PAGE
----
Some Zimbabweans living outside their country have taken the government to court, seeking the diaspora's right to take part in planned elections.
Chief Justice Luke Malaba has said the matter will be heard by a "full bench" at a date to be determined.
Ahead of a Thursday hearing at the Constitutional Court, visiting President Emmerson Mnangagwa, told Zimbabweans in neighboring Mozambique to come home and register to vote in elections which he said will be held in the next five months.
But the exiled Zimbabweans want to be able to vote from where they are. One of them is United Kingdom-based Ruvimbo Chigwedere, who is bitter that Mnangagwa’s government says it has no money to help Zimbabweans vote.
“We saw it coming. It will take long time anyway. It is not about money, it is about [Mnangagwa government] policies: we are enemies of the state and that will take time to change. We are counted when it benefits [them]. But when it comes to the proper benefit for us we don’t really matter,” said Chigwe,dere
Zimbabweans living abroad sent home about $750 million last year, according to Reserve Bank of Zimbabwe estimates.
Zimbabwe Lawyers for Human Rights filed the petition to allow the diaspora to vote. Diplomats are the only Zimbabweans outside the country who can currently cast ballots. As many as three million people are left unable to vote.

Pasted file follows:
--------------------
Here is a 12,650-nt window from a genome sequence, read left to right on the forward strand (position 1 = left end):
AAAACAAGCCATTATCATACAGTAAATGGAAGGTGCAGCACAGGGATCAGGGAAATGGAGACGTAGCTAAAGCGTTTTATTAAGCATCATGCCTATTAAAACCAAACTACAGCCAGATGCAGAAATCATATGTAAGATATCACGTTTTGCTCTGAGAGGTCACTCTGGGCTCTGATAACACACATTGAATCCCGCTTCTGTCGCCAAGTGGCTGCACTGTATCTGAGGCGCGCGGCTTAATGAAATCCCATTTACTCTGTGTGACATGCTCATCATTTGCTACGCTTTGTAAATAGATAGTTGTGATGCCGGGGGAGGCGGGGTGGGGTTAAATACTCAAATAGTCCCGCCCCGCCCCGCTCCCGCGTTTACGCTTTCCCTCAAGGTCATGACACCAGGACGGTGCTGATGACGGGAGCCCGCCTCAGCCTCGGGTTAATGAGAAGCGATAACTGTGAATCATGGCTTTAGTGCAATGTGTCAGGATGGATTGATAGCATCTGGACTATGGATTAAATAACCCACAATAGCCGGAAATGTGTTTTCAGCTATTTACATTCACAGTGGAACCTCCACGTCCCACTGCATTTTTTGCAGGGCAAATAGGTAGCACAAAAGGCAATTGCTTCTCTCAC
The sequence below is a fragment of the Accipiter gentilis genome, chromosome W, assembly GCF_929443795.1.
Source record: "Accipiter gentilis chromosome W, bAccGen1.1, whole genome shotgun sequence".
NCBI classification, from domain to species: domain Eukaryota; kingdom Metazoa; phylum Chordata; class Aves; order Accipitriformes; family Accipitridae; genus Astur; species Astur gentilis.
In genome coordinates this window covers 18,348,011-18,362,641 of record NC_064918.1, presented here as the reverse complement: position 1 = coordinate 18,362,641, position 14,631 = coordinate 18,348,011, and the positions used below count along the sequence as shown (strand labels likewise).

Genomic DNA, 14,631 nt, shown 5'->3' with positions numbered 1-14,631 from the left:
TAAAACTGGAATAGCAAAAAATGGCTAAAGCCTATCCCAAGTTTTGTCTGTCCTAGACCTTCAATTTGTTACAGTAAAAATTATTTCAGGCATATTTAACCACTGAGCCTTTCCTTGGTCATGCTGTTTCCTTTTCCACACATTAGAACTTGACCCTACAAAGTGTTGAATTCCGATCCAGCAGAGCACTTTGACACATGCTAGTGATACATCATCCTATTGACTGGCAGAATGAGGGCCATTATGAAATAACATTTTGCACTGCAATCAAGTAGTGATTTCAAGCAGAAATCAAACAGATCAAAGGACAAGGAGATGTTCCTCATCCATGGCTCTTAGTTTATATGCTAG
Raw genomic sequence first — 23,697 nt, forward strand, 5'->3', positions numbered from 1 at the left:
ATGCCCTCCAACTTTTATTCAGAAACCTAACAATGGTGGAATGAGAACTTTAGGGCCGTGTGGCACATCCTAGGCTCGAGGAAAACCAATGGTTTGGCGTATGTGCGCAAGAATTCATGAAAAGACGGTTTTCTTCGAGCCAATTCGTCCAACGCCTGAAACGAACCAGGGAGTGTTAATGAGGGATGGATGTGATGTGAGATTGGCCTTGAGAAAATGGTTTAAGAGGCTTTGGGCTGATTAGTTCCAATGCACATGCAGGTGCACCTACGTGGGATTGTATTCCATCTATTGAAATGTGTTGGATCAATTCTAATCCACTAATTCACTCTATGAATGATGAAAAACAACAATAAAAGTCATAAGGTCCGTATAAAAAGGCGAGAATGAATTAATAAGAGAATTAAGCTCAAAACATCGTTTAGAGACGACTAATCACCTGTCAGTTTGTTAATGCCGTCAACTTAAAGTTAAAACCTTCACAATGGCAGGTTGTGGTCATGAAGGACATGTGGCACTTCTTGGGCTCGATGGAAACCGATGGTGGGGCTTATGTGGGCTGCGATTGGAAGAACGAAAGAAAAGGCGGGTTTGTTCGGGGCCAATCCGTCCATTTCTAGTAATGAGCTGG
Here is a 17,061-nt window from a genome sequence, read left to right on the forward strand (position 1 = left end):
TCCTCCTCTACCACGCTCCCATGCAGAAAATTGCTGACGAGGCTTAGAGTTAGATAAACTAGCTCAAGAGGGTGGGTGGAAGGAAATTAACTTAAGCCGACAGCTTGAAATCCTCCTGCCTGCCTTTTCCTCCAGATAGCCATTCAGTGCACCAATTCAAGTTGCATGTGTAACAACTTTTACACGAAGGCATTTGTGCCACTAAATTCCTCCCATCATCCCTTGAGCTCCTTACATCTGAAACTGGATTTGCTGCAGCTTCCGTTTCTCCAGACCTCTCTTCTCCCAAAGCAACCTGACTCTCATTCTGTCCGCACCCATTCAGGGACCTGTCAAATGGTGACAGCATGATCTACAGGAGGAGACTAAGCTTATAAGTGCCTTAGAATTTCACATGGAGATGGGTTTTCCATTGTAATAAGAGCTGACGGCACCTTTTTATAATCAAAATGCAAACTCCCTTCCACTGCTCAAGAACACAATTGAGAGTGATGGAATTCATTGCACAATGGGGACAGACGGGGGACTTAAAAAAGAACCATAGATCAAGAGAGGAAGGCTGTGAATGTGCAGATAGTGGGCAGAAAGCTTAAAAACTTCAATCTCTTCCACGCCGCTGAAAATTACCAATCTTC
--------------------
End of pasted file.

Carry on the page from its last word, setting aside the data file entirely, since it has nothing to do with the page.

Zimbabwe Electoral Commission Acting Chairperson Emmanuel Magade says his organization is not to blame for that.
“Our position as ZEC is that we would want every eligible Zimbabwean to vote, but everything has to be done in accordance with the law," he said. "As of now, people in the diaspora are ineligible to vote. It’s incumbent upon the parliamentary parties to change the law. We are in servitude of the law. We will follow the law dutifully and faithfully.”
It remains to be seen whether parliament or the Constitutional Court will change the law in time for the next elections.